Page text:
Tax-Wise Year-End Giving
What’s New and What’s Not for 2018 Donation Considerations
November 28, 2018
By Bill Zook, Senior Advisor, Gift Planning
In late 2017, no one knew how tax laws governing charitable giving would change. We just knew they would. Perhaps unsurprisingly, change came at the eleventh hour.
Here in late 2018, there’s little to no likelihood that the Internal Revenue Code will be modified in any relevant way between now and December 31. Thus, the major thing that’s new this year is certainty about what the rules are.
Still, because some rules have been revised and some have not, it’s wise to review where things stand and consider your options before making plans.
New for 2018
The threshold determination every donor must make is whether it will be possible to itemize deductions this year. Fortunately, the tax deductions associated with charitable gifts were preserved and, at least in one respect, enhanced: contributions of cash can now be deducted up to a limit of 60 percent of adjusted gross income. Nevertheless, charitable deductions – either on their own or combined with other itemized deductions – must exceed the standard deduction to produce any benefit.
Accordingly, some donors have begun to think about “bunching” their charitable giving if they are unlikely to exceed the standard deduction every year. The basic idea is to make two years’ worth of charitable contributions every other year. That means they would itemize deductions in the “giving year” and take the standard deduction in the following year.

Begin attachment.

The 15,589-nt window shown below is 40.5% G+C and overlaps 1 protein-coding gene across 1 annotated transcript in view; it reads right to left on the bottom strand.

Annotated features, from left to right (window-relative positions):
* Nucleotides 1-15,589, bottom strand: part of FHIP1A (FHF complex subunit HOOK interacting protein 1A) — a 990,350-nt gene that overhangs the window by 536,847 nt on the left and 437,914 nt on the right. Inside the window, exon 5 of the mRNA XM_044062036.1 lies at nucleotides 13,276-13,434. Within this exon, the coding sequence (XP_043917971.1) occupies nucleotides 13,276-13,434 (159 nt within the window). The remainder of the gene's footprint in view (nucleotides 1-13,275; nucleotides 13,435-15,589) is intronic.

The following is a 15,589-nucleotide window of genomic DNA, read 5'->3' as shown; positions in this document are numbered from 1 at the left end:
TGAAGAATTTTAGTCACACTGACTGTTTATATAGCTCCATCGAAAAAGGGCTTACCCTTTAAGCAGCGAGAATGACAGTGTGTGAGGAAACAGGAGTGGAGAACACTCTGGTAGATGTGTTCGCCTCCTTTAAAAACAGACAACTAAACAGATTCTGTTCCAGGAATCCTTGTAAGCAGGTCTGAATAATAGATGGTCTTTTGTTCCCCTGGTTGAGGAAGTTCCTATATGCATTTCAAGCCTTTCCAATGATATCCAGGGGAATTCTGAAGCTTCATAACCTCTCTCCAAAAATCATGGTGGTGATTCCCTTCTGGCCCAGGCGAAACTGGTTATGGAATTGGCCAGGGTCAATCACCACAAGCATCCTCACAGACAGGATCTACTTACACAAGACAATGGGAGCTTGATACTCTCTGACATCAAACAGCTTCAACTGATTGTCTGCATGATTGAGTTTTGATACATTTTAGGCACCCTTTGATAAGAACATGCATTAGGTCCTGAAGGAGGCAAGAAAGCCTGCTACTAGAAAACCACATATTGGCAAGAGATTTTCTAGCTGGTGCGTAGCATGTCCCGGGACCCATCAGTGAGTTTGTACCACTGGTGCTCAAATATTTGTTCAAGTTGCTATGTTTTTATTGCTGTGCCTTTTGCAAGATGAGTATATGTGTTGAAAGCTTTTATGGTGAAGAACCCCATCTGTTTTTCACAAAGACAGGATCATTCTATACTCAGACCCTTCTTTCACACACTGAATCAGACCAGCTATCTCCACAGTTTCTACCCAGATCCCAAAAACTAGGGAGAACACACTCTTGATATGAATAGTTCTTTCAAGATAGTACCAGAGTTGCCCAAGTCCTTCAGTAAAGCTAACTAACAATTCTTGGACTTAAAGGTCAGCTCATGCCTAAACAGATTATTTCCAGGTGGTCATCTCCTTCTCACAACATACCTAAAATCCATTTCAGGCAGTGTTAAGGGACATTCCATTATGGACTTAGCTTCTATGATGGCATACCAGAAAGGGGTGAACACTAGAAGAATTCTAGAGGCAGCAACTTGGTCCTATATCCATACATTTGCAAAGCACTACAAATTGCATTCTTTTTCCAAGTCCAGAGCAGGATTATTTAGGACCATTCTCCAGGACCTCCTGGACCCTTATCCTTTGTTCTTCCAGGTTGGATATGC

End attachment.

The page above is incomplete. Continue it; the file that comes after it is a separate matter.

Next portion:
Of course, with a donor advised fund, giving can be bunched. A single contribution every other year, combined with annual grant requests, can ensure ongoing cash flow for favorite organizations.
Options That Remain Appealing
Long-term appreciated capital assets continue to be a great choice for use in charitable giving. When they are transferred directly instead of being sold, they are deductible at their full value and completely avoid capital gains tax. While many donors contribute publicly-traded securities, real estate and closely-held business interests can also be appropriate. You should build in as much lead time as possible for giving these kinds of assets.
If you are over age 70 1/2 and have a traditional IRA, the law allows you to transfer up to $100,000 a year directly from the IRA to an organization such as Seattle Foundation without any increase to taxable income. Your gift is not tax deductible but can be used to satisfy your required minimum distribution, if you haven’t already taken it for the year. Note: Such “charitable rollover” gifts can be contributed to any type of Seattle Foundation fund except a donor advised fund.
Once you have an idea of how you might like to proceed, be sure to consult your professional advisors. In addition, Seattle Foundation can work with you and your advisors at no cost to help identify effective ways to have the charitable impact you desire in 2018 and beyond. To learn more, contact Bill Zook at email@example.com or Allison Parker at firstname.lastname@example.org.